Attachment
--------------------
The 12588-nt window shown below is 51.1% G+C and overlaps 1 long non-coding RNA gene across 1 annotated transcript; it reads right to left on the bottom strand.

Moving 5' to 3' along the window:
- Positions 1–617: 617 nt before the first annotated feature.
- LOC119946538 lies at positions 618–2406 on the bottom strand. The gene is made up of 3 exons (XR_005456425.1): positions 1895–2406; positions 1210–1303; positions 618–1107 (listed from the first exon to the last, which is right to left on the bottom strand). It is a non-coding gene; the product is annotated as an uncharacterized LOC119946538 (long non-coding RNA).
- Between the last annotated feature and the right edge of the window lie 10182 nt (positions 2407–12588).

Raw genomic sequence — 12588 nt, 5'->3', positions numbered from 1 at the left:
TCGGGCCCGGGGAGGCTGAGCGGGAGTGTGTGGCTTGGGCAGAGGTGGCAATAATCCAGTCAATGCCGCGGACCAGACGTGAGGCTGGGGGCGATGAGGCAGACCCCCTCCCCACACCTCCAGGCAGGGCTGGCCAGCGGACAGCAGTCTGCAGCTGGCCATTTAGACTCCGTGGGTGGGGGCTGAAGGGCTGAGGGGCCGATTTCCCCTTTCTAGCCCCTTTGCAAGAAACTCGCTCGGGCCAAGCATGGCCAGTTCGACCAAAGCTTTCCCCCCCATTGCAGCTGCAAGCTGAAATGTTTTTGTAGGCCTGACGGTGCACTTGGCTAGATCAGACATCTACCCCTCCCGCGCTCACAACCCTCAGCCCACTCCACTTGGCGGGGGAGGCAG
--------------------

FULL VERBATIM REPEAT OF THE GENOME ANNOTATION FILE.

The 12588-nt window shown below is 51.1% G+C and overlaps 1 long non-coding RNA gene across 1 annotated transcript; it reads right to left on the bottom strand.

Moving 5' to 3' along the window:
- Positions 1–617: 617 nt before the first annotated feature.
- LOC119946538 lies at positions 618–2406 on the bottom strand. The gene is made up of 3 exons (XR_005456425.1): positions 1895–2406; positions 1210–1303; positions 618–1107 (listed from the first exon to the last, which is right to left on the bottom strand). It is a non-coding gene; the product is annotated as an uncharacterized LOC119946538 (long non-coding RNA).
- Between the last annotated feature and the right edge of the window lie 10182 nt (positions 2407–12588).

Raw genomic sequence — 12588 nt, 5'->3', positions numbered from 1 at the left:
TCGGGCCCGGGGAGGCTGAGCGGGAGTGTGTGGCTTGGGCAGAGGTGGCAATAATCCAGTCAATGCCGCGGACCAGACGTGAGGCTGGGGGCGATGAGGCAGACCCCCTCCCCACACCTCCAGGCAGGGCTGGCCAGCGGACAGCAGTCTGCAGCTGGCCATTTAGACTCCGTGGGTGGGGGCTGAAGGGCTGAGGGGCCGATTTCCCCTTTCTAGCCCCTTTGCAAGAAACTCGCTCGGGCCAAGCATGGCCAGTTCGACCAAAGCTTTCCCCCCCATTGCAGCTGCAAGCTGAAATGTTTTTGTAGGCCTGACGGTGCACTTGGCTAGATCAGACATCTACCCCTCCCGCGCTCACAACCCTCAGCCCACTCCACTTGGCGGGGGAGGCAG